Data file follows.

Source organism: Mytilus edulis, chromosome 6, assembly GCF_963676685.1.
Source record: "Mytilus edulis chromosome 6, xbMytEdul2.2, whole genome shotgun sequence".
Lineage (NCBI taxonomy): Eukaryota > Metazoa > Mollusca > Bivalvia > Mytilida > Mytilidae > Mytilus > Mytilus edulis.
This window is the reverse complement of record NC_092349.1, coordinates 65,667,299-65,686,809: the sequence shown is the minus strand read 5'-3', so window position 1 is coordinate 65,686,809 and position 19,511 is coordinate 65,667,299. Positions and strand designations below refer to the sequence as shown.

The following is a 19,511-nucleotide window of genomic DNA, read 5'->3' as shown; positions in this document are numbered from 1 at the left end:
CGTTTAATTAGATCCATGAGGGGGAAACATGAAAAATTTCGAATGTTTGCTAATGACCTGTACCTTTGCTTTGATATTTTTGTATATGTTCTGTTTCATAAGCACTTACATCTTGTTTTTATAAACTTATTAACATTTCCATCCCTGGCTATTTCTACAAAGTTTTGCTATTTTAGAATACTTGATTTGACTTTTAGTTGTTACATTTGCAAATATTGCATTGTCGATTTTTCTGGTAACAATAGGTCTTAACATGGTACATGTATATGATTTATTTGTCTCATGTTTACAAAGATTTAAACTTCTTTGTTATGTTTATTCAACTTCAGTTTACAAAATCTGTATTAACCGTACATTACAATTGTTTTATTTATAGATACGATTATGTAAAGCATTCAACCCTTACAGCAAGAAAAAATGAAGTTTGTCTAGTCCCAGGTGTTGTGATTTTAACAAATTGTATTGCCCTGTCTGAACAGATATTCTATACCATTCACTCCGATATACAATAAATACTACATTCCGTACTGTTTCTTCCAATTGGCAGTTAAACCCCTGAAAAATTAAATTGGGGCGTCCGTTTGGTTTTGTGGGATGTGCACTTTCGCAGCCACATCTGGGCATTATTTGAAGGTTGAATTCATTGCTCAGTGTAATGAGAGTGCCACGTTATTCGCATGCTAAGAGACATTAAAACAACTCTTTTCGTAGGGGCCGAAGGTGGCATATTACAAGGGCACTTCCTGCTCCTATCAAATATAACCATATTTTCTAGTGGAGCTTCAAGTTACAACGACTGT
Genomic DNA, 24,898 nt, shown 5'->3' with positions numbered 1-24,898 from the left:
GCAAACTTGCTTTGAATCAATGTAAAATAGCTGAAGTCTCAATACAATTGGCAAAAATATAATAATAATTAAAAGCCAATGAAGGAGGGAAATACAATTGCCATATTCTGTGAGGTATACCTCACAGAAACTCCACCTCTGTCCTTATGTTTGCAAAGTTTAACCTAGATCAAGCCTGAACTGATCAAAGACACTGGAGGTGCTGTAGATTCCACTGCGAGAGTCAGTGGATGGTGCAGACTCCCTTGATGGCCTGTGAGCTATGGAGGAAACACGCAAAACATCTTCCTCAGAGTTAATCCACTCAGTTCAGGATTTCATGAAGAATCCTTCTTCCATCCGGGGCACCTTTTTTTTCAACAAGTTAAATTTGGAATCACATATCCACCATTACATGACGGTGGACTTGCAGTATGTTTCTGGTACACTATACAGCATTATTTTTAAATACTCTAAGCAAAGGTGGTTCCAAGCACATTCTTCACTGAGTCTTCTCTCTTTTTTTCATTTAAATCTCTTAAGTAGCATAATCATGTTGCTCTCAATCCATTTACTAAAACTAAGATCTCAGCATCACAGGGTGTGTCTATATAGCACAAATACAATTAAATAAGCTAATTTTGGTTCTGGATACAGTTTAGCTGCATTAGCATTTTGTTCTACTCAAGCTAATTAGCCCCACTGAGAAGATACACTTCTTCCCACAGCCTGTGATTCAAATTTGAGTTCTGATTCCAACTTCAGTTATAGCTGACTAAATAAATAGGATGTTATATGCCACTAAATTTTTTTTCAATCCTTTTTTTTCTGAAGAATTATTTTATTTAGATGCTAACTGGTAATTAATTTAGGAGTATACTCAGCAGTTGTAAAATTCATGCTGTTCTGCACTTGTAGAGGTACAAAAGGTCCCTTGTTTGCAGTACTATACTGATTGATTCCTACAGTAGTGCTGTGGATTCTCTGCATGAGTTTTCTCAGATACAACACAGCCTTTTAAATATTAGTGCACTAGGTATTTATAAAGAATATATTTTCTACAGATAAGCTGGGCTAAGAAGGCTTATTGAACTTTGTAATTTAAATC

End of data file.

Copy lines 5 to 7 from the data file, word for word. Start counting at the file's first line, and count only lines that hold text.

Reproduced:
The following is a 19,511-nucleotide window of genomic DNA, read 5'->3' as shown; positions in this document are numbered from 1 at the left end:
CGTTTAATTAGATCCATGAGGGGGAAACATGAAAAATTTCGAATGTTTGCTAATGACCTGTACCTTTGCTTTGATATTTTTGTATATGTTCTGTTTCATAAGCACTTACATCTTGTTTTTATAAACTTATTAACATTTCCATCCCTGGCTATTTCTACAAAGTTTTGCTATTTTAGAATACTTGATTTGACTTTTAGTTGTTACATTTGCAAATATTGCATTGTCGATTTTTCTGGTAACAATAGGTCTTAACATGGTACATGTATATGATTTATTTGTCTCATGTTTACAAAGATTTAAACTTCTTTGTTATGTTTATTCAACTTCAGTTTACAAAATCTGTATTAACCGTACATTACAATTGTTTTATTTATAGATACGATTATGTAAAGCATTCAACCCTTACAGCAAGAAAAAATGAAGTTTGTCTAGTCCCAGGTGTTGTGATTTTAACAAATTGTATTGCCCTGTCTGAACAGATATTCTATACCATTCACTCCGATATACAATAAATACTACATTCCGTACTGTTTCTTCCAATTGGCAGTTAAACCCCTGAAAAATTAAATTGGGGCGTCCGTTTGGTTTTGTGGGATGTGCACTTTCGCAGCCACATCTGGGCATTATTTGAAGGTTGAATTCATTGCTCAGTGTAATGAGAGTGCCACGTTATTCGCATGCTAAGAGACATTAAAACAACTCTTTTCGTAGGGGCCGAAGGTGGCATATTACAAGGGCACTTCCTGCTCCTATCAAATATAACCATATTTTCTAGTGGAGCTTCAAGTTACAACGACTGT
Genomic DNA, 24,898 nt, shown 5'->3' with positions numbered 1-24,898 from the left: